The Old St. Beghians Club decided to create a playing field as an additional memorial. An appeal for subscriptions raised £4,800. The Vicar’s former glebe land between Pow Beck and the Priory was purchased and an estimate obtained of £1,000 to drain and level the ground. The Club decided this was rather expensive, so decided to do it themselves. However it eventually cost them £2,430.

Nonetheless the “Memorial Field” was finally opened in 1925 by Brigadier-General A.C. Critchley DSO, CMG, an old boy of the School. Critchley was an apt choice. He had been a Brigadier-General at only 27; which had made him the youngest general in the British Army. He had won several amateur boxing, lawn tennis and golf championships, and had played polo for Western Canada. In 1925 he was introducing greyhound racing into Britain. The General maintained in his speech that it was the platoon commanders who won the war, and made the rousing call; “Show me a sportsman, and I will give you an officer”.

British Legion parade

On 29 June 1927 HRH the Prince of Wales inspected the 61 men of the St. Bees branch of the British Legion. With him on the far right is Lord Lonsdale, and in the middle is Lt-Col George Dixon, president of the branch. The Prince went on to St. Bees School, where he inspected the Officer Training Corps, and laid a wreath at the school war memorial.

Peace and Progress

The men returning from the trenches seemed determined to build a new peace, and the 1919 council election had 19 candidates, which made it the most hotly contested since the council was formed. But after this initial enthusiasm, somehow there didn’t seem to be the enduring energy and purpose that had driven the pre-war Council. The war had killed or disabled many village men in their prime, and possibly it had killed some of the faith in an organised Society.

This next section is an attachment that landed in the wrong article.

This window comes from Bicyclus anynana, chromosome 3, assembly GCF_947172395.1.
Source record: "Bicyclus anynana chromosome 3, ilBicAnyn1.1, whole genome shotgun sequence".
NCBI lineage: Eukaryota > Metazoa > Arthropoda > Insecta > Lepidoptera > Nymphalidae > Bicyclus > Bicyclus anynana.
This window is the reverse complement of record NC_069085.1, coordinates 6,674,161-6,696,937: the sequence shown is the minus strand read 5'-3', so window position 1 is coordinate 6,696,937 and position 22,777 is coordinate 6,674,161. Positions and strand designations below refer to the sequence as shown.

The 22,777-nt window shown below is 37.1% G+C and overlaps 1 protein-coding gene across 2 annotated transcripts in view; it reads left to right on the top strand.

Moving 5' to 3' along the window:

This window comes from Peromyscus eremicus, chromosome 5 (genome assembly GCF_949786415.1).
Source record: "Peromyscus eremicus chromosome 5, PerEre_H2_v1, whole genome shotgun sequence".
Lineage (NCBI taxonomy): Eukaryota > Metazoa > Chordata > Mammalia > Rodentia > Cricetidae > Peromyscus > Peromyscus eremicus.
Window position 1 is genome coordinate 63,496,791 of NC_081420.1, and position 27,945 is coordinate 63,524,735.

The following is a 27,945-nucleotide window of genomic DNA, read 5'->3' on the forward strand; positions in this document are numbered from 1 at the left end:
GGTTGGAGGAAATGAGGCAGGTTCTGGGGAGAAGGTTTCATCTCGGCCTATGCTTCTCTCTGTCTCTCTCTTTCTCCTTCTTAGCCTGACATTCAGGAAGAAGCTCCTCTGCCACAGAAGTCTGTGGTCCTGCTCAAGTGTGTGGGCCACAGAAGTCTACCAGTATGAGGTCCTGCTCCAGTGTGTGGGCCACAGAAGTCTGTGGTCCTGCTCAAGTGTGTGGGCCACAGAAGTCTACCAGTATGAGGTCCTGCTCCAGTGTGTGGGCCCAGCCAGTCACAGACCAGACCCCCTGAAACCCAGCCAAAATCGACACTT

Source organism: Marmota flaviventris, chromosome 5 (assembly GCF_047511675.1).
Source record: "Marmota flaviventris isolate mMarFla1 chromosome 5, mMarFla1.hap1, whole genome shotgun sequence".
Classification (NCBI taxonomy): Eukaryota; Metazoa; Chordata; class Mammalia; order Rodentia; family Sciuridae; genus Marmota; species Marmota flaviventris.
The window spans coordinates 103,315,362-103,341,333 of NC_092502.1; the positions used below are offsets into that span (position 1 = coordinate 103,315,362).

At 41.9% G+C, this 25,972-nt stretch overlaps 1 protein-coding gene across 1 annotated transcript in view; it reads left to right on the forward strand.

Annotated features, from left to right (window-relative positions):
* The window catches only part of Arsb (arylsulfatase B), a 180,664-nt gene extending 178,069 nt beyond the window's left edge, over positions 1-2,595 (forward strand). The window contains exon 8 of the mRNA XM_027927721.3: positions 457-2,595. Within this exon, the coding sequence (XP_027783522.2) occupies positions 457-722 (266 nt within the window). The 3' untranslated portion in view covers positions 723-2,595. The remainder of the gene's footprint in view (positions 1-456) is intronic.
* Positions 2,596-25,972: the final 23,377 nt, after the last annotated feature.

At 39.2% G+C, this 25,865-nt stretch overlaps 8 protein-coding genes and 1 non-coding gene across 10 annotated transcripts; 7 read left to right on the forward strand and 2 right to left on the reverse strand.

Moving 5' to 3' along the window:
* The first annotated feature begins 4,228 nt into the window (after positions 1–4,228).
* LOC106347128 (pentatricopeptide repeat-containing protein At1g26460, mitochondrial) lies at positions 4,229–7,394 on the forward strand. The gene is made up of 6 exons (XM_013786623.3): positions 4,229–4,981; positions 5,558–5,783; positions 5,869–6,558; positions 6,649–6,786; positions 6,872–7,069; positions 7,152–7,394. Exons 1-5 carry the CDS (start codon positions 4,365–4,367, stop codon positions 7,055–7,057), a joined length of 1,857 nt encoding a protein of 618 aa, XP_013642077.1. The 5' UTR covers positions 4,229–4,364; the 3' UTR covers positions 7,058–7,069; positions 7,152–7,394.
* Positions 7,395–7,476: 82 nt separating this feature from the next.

In 1919 the Council lost its long-serving clerk, John Hartley, who died aged 61. He had been clerk to the Council since it was formed in 1894, and had been the village schoolmaster for 35 years. A Provincial Grand Master of the Whitehaven Oddfellows, he also ran the Sancta Bega Oddfellows Lodge. He was also a Churchwarden, Secretary of the Recreation Ground committee and Assistant Parish Overseer. His wife took up the job of parish clerk at his death, a post she held until 1927. Between them the Hartleys served the Council for 33 years.

Mr. T.E.G. Marley, who had been chairman since the death of John Bowly, resigned in 1922 as he was leaving the area. He was born in Darlington in 1850, and was Managing Director of the Whitehaven Haematite Iron & Steel Co., the Derwent Bridge & Boiler Co., and General Manager of the Lowca Engineering Company. A President of the St. Bees Horticultural Society, he was also chairman of the Recreation Ground Committee. He was succeeded as chairman by the Revd. Alfred Ainley, Vicar of St. Bees since 1911, and a councillor since 1913.

The new tourists come to
St Bees by car

Changing Lifestyles

The village had been in communication with the rest of the Country by telegraph following the coming of the railway in 1850. But by 1923 St. Bees still had only one telephone line to the outside world. The Council made strong representations to the GPO, who shortly after laid new cables, and telephoning finally became quicker than writing a letter. Although the village’s first garage had been built in 1906, it wasn’t until after the war that the internal combustion engine started to make its mark. Road transport started to develop, and a regular motor bus service was inaugurated to Whitehaven.